There are several key points to this psalm. One is the idea that prayers can count, which of course is what we are hoping for in the first place. It is interesting that within society that counting and measures can predominate, even in one's thinking and also in what someone might be grasping for, if the count is good, then I have something. If the count is bad, then I have lost something. I feel better for example if the count in my bank account is higher. Here in prayer, David is counting with God, his prayer counts for him and for the Lord if all goes well. He may have seen some great results to his mighty intercessions previously as a great prayer warrior and he has already seen that his prayers were counted in the past. He feels better in having the knowledge that his prayers have counted. His bank account of prayers has been sturdy and his goal it to maintain that and not to lose that.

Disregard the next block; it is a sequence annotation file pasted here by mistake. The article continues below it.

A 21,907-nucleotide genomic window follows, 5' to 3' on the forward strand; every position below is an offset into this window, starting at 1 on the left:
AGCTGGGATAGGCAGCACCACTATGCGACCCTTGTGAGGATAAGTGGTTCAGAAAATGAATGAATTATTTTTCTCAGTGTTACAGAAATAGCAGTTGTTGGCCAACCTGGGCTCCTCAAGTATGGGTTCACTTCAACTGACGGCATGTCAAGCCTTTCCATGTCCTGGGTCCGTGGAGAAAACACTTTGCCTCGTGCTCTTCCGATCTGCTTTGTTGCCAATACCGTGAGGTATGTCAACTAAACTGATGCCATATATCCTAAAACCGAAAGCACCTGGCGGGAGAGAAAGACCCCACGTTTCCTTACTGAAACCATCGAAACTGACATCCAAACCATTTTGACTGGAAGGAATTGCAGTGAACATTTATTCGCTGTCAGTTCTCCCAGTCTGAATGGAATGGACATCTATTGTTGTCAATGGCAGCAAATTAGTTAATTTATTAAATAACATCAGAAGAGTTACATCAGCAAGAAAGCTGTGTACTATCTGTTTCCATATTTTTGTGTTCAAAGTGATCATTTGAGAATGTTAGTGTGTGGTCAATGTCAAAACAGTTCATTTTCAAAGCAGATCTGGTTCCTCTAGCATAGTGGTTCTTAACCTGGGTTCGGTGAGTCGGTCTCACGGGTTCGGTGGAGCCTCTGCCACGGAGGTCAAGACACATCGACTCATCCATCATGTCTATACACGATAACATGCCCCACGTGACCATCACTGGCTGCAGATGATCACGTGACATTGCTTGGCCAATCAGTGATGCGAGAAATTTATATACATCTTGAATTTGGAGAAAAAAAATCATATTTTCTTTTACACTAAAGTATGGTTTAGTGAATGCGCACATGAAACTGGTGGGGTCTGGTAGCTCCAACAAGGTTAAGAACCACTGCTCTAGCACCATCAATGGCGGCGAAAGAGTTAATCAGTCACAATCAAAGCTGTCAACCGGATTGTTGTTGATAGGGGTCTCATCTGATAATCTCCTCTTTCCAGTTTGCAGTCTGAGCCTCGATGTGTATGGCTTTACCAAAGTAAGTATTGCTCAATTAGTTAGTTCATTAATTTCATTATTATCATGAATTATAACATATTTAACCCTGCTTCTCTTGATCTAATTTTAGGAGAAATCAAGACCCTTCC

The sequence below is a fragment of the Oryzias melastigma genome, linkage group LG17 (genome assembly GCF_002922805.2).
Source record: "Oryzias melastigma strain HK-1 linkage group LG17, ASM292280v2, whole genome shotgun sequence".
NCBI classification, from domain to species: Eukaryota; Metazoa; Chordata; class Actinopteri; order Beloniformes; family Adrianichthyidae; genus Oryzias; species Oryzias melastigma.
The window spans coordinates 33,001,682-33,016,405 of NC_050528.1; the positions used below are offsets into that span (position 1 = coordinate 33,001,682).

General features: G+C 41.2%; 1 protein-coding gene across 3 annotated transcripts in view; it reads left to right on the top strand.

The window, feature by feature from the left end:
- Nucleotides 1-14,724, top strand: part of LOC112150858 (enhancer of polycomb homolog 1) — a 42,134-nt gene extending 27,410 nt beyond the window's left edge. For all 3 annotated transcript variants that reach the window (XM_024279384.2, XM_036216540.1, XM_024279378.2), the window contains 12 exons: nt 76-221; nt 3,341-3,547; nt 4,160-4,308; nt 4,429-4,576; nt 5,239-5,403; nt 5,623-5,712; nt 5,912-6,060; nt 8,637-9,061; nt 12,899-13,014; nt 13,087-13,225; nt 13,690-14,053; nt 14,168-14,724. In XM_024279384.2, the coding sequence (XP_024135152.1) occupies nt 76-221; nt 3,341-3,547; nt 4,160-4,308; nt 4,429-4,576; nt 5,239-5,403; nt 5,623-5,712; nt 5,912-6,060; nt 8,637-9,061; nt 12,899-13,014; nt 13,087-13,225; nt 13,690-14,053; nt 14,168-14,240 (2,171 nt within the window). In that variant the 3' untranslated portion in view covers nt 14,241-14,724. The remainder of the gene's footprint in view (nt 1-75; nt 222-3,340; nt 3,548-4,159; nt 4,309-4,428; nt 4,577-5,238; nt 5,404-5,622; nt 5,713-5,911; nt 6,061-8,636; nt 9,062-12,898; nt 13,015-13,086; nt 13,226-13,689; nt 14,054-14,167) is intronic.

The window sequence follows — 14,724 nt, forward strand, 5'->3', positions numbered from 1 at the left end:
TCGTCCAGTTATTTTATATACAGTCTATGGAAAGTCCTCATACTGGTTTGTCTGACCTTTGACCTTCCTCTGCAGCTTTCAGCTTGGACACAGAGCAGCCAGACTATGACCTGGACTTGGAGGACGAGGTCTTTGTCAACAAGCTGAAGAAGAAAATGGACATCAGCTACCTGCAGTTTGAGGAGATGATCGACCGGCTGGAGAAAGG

Another idea is prayer rising quickly to the Lord's presence, as a sacrifice of incense. This means that the prayer is in palpable form for the Lord, but also necessarily rises quickly to the Lord, real time prayer needed for real time problems. When the prayers rise as incense, they are not contaminated by evil. And looking at prayers that have already counted, the timeliness of the answers which came is a factor.